This photo shows the sub-basement (trench) and support columns for the incoming accelerator.
You probably have seen or read news stories about fascinating ancient artifacts.
At an archaeological dig, a piece of wooden tool is unearthed and the archaeologist finds it to be 5,000 years old.
What started as a practical joke on a CAMS researcher when his colleagues placed the plastic birds all over his lawn when he returned from a trip to the tropics turned into CAMS tradition.
On occasion, the flamingos return on someone else's lawn including its first director: In July 1991, when Davis returned from his first inspection tour in Iraq for the United Nations, he found a flamingo wearing a burnoose perched on the CAMS sign outside the office building.
Carbon-14 has a half-life of 5,730 ± 40 years— during the succeeding 5,730 years.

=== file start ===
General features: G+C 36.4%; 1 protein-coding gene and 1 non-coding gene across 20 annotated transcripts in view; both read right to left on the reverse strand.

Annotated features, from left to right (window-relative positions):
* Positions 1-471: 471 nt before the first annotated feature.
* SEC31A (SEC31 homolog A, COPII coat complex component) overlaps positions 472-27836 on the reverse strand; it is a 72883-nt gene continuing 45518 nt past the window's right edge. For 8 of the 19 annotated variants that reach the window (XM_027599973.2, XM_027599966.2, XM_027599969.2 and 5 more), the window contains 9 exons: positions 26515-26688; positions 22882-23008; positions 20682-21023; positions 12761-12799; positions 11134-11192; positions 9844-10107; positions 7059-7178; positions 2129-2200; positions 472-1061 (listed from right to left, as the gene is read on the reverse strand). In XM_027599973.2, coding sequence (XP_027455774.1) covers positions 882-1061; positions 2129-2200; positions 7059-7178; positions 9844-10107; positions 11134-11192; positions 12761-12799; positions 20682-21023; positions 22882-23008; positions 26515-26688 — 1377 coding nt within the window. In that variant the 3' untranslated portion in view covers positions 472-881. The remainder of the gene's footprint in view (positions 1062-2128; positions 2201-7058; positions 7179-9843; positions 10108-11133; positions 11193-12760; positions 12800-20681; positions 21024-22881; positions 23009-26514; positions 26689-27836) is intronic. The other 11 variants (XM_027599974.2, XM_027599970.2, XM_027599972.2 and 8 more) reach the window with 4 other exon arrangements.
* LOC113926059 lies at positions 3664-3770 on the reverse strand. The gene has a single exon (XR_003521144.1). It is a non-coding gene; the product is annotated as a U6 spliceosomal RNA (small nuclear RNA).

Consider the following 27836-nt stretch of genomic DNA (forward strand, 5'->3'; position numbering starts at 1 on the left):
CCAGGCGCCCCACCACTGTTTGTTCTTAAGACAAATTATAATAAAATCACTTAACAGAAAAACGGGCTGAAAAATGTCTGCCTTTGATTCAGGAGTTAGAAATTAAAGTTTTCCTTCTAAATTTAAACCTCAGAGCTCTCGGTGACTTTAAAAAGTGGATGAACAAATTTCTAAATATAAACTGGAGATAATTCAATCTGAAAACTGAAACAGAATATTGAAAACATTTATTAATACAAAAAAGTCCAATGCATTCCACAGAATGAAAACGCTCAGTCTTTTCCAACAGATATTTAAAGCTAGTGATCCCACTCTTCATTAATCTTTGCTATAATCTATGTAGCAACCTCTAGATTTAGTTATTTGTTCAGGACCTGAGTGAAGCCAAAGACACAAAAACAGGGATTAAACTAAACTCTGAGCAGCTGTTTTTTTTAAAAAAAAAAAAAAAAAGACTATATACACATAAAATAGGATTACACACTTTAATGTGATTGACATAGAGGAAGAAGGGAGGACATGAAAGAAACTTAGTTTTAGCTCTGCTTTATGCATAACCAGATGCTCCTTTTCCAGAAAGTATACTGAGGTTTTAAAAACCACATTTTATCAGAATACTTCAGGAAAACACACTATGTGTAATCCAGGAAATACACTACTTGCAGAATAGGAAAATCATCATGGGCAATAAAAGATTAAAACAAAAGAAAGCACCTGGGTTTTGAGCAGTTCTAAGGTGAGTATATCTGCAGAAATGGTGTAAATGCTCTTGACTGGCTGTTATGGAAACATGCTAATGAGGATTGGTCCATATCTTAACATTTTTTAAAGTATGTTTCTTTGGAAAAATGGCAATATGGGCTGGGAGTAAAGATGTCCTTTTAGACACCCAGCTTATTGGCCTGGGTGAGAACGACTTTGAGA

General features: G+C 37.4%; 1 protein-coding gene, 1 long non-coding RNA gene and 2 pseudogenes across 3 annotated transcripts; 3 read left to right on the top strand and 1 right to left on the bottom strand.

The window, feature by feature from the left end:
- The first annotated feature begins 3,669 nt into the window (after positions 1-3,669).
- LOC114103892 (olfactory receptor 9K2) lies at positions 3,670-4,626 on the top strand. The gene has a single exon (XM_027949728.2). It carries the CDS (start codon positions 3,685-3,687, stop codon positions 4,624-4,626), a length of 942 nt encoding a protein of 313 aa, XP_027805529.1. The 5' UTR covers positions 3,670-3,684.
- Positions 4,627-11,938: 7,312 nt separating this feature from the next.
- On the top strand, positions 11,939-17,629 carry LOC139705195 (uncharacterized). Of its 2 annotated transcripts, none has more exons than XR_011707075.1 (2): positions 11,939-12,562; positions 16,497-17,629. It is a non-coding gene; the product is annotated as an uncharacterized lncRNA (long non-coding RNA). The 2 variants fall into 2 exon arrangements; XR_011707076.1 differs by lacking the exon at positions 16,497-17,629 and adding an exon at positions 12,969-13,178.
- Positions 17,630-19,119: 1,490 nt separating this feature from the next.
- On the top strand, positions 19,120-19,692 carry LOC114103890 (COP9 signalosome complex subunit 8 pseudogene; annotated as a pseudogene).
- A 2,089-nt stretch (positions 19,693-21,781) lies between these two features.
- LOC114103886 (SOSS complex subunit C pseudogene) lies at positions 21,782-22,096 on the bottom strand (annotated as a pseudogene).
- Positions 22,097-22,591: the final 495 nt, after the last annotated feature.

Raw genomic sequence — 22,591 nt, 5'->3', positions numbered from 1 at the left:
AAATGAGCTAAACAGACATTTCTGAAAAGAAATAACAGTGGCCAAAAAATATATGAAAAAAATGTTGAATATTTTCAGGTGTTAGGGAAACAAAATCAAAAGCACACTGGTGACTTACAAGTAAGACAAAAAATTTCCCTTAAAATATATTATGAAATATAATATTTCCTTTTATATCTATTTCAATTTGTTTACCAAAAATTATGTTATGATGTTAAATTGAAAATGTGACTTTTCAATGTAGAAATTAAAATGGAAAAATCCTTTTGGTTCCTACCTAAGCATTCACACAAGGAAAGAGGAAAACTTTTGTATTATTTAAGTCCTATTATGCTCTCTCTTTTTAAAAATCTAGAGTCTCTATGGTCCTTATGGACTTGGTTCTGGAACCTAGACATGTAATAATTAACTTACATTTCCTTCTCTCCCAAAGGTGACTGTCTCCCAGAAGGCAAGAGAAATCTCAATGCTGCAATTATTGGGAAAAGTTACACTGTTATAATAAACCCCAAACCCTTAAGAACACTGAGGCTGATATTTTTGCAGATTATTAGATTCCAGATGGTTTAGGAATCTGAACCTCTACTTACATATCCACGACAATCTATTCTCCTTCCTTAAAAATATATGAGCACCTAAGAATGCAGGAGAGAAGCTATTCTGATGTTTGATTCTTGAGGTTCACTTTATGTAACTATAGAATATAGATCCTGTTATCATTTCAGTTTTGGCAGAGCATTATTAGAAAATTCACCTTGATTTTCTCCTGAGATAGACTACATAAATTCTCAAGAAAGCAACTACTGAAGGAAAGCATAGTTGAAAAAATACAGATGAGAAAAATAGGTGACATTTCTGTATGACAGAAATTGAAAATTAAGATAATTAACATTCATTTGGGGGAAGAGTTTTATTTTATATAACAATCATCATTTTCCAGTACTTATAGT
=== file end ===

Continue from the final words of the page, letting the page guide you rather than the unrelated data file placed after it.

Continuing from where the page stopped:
Because carbon-14 decays at this constant rate, an estimate of the date at which an organism died can be made by measuring the amount of its residual radiocarbon.
In fact, CAMS actinide capabilities include a suite of isotopes of uranium, neptunium and plutonium relevant to national security and biological studies.
CAMS was the first AMS facility to do biological work.
Carbon-14 dating is a way of determining the age of certain archeological artifacts of a biological origin up to about 50,000 years old.
It is used in dating things such as bone, cloth, wood and plant fibers that were created in the relatively recent past by human activities.
Elements routinely analyzed at CAMS include hydrogen, beryllium, calcium, carbon, aluminum, chlorine, iodine, uranium and plutonium.